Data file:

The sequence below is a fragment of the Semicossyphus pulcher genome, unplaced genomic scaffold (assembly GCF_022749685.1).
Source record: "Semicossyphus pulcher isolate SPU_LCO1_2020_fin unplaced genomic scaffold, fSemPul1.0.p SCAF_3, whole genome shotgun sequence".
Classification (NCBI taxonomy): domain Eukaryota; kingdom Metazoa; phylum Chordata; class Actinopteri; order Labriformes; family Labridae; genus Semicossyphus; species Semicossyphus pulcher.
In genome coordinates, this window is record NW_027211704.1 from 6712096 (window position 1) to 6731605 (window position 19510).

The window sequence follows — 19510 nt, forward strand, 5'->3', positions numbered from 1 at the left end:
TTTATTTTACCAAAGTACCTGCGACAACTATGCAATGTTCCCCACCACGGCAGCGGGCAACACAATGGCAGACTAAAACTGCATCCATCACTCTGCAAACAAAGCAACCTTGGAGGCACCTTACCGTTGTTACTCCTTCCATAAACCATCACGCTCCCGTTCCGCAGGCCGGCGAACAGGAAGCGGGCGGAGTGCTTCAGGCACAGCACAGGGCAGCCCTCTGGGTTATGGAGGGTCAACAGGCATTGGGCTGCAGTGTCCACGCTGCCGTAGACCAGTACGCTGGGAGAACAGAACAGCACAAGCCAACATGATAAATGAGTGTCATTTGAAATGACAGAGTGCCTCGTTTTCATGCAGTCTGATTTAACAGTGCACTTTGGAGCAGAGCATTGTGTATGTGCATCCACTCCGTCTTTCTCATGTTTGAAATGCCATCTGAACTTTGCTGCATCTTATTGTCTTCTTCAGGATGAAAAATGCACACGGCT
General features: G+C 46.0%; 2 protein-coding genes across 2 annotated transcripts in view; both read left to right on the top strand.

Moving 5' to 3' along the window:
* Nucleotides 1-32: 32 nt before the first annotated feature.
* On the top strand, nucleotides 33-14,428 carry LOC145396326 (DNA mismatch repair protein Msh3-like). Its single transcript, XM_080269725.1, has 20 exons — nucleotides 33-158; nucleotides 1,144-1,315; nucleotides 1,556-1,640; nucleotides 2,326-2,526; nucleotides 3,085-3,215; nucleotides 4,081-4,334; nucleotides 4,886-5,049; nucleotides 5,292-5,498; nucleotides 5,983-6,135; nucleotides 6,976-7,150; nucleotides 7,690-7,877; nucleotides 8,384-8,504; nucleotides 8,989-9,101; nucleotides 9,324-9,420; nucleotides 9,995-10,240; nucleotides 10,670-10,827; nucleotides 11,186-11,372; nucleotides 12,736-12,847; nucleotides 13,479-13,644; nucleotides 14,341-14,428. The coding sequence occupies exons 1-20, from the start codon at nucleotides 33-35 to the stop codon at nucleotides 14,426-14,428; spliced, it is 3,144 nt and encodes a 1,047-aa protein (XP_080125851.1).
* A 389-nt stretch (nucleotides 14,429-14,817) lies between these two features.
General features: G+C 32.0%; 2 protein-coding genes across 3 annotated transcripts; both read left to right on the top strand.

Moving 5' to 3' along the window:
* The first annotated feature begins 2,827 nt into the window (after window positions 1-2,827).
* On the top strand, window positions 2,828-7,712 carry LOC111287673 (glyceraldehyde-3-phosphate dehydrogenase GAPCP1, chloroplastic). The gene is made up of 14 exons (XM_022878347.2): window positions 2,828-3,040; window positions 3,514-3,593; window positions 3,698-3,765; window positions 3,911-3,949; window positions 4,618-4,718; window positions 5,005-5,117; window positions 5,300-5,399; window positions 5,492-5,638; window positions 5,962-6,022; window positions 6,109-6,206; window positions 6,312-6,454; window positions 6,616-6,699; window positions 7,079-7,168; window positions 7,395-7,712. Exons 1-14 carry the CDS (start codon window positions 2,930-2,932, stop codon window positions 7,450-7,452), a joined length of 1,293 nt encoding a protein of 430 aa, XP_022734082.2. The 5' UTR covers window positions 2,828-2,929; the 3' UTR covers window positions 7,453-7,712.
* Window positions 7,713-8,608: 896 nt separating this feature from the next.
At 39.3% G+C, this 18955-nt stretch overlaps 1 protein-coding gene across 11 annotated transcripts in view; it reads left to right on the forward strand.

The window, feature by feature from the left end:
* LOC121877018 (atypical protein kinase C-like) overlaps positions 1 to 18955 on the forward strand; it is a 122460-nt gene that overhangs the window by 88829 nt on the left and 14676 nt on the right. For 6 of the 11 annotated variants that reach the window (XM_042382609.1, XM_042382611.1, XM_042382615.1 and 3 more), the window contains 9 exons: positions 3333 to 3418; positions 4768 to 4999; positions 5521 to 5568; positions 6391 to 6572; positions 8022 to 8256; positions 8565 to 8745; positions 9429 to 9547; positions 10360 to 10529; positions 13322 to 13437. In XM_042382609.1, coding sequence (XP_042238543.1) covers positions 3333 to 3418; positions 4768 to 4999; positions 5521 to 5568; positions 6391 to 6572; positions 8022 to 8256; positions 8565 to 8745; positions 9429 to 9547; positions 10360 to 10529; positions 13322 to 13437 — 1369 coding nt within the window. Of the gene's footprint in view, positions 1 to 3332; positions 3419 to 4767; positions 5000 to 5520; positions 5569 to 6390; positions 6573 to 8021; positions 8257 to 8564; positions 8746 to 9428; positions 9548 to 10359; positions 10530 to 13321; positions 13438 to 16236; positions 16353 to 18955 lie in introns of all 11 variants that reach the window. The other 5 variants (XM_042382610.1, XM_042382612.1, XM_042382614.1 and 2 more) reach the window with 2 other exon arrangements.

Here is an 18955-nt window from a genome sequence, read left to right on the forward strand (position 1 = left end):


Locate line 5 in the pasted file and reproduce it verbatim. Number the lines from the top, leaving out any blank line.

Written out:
The window sequence follows — 19510 nt, forward strand, 5'->3', positions numbered from 1 at the left end: